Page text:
Monday, December 10, 2012

Implication of Studying Online/ Offline Lives




Picture. Our social networks differ online and offline. 
(from http://blogs.cornell.edu/comm3400tt329/2010/10/17/social-networking-our-favorite-pastime/)

The study of 61 million Facebook users in social influence and political mobilization (Robert M. B., Christopher J. F., Jason J. J., Adam D.I. K., Cameron M., Jaime E. S. & James, H. F. A 61-million-person experiment in social influence and political mobilization. Nature 489, 295-298 (2012)) shows that transmitting behaviors is more likely to happen through close relationships, both online and offline. The indication of interactions between online and offline social networks and behaviors also reminds me of a study I did in 2010.

Our study is about the impacts of social economic factors, age and online participation on web users’ civilized and uncivilized behaviors, in order to understand the Internet mobs and online conflicts. We thirteen researchers analyzed more than 60,000 posts/ comments from 588 users in one of the major Chinese Political online forums named “Kaidi Community- Cat eyes Forum”. The social demographic variables data of each user were selected from an online survey conducted by one of the  forum users.

The study finds that social classes (based on professions) have no significant effect on online civilized behavior, but the specific uncivilized behavior varies with different social classes. Uncivilized behavior increases with ages. It also grows with higher monthly income among online users from middle-class. In addition, online participation (measured by log-on times) does not affect the users’ performance in online discussions.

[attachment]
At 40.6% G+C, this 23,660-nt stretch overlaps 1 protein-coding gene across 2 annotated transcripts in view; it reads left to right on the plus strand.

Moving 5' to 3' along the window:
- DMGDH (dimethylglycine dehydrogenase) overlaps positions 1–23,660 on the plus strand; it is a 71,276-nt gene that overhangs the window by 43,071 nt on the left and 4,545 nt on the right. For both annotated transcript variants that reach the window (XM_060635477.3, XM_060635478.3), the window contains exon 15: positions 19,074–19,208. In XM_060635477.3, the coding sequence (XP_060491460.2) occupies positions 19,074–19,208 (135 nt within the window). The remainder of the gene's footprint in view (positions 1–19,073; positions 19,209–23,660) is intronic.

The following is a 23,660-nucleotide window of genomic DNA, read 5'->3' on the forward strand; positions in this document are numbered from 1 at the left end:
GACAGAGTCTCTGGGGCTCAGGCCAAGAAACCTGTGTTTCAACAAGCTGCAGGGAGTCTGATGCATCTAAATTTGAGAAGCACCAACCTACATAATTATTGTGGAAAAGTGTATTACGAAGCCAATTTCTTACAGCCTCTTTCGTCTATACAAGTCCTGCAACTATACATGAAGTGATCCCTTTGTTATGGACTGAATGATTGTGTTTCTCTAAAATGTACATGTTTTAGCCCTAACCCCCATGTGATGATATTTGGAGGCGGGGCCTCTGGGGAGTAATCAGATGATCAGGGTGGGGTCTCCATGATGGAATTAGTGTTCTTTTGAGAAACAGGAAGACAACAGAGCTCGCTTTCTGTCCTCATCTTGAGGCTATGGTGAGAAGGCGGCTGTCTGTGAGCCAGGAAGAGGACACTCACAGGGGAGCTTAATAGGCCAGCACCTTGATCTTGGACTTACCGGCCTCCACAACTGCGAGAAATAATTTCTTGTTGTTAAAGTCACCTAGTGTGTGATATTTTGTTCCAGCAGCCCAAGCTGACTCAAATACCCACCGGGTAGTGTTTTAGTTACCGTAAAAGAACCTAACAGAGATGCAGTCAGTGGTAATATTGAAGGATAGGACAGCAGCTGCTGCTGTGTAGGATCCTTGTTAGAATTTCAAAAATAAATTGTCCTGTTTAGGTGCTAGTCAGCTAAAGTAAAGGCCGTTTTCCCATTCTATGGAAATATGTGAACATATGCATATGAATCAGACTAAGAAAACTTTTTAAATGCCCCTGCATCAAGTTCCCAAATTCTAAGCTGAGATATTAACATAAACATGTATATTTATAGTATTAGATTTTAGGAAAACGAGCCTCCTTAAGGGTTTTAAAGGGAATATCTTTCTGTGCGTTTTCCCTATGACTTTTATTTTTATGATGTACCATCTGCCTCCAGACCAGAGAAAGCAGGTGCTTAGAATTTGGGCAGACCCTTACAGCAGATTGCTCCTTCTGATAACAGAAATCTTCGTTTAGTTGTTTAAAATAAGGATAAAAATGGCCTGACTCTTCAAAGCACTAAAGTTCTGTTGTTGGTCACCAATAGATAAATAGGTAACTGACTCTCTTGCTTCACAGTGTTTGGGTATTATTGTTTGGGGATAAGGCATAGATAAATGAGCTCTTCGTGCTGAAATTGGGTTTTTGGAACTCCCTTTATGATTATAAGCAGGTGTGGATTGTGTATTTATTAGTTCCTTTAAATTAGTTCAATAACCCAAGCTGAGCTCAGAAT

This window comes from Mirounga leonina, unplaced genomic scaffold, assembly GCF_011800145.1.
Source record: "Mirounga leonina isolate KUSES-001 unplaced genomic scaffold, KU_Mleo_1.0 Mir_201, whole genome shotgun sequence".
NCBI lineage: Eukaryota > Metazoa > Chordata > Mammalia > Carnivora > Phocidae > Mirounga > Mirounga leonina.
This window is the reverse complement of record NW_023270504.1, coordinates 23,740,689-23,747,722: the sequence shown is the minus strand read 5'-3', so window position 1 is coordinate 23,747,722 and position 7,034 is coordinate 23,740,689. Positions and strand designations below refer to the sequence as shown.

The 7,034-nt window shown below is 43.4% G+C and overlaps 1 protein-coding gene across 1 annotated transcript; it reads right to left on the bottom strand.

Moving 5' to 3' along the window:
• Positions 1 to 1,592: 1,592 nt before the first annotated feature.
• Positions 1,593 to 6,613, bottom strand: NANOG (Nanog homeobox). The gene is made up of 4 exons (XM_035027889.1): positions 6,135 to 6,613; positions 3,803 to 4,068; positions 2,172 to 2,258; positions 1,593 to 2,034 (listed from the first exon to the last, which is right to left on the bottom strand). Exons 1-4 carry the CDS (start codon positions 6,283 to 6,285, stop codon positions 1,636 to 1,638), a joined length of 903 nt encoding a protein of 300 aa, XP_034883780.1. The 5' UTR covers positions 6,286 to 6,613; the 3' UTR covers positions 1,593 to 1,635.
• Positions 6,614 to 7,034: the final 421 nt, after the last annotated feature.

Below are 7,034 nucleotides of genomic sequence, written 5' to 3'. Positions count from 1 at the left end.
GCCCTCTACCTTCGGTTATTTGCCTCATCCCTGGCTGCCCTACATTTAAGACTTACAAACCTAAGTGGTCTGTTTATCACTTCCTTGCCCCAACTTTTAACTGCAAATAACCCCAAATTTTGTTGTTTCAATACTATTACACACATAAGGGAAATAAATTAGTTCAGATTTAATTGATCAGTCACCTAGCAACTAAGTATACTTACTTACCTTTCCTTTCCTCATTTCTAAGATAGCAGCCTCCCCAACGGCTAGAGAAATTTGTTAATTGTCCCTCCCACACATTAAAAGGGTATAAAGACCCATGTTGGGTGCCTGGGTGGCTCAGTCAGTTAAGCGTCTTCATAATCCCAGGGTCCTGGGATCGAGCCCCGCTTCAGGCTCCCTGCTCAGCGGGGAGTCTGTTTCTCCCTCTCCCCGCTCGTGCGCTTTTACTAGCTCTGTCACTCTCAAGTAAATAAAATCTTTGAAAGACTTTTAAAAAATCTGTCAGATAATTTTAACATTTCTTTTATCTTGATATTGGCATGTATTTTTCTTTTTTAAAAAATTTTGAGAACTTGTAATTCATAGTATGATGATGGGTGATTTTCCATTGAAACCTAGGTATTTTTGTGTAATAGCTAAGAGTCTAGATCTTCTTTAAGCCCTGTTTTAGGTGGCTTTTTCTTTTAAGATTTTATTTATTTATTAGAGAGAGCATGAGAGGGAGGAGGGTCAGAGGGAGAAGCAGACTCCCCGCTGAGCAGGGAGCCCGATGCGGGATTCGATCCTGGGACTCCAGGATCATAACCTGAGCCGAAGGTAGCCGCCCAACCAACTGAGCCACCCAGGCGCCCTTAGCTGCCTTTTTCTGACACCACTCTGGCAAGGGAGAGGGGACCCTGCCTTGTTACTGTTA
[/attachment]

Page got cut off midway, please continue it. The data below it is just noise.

Both of the studies indicate the mutual influences of people’s online and offline social networks, behaviors and personalities. The indication also shows the complexity and the limitation of studying only on people’s online or offline lives.

Back to the two studies mentioned before, for further research on social influence in voting behaviors, I would suggest a closer look at social demographic factors of the 61 million Facebook users, such as their ages, races, genders and social classes (could be measured by education and professions, both can be obtained on Facebook), and how the different factors affect the transmission on political behaviors via online and offline social networks. For the further study of Chinese internet mobs and online conflicts, the researchers should also consider the online and offline interactions between web users and the effects of these relationships on online personalities and behaviors. 

In the end, social science researches are about to understand humans and their behaviors in the background of the changing environment.

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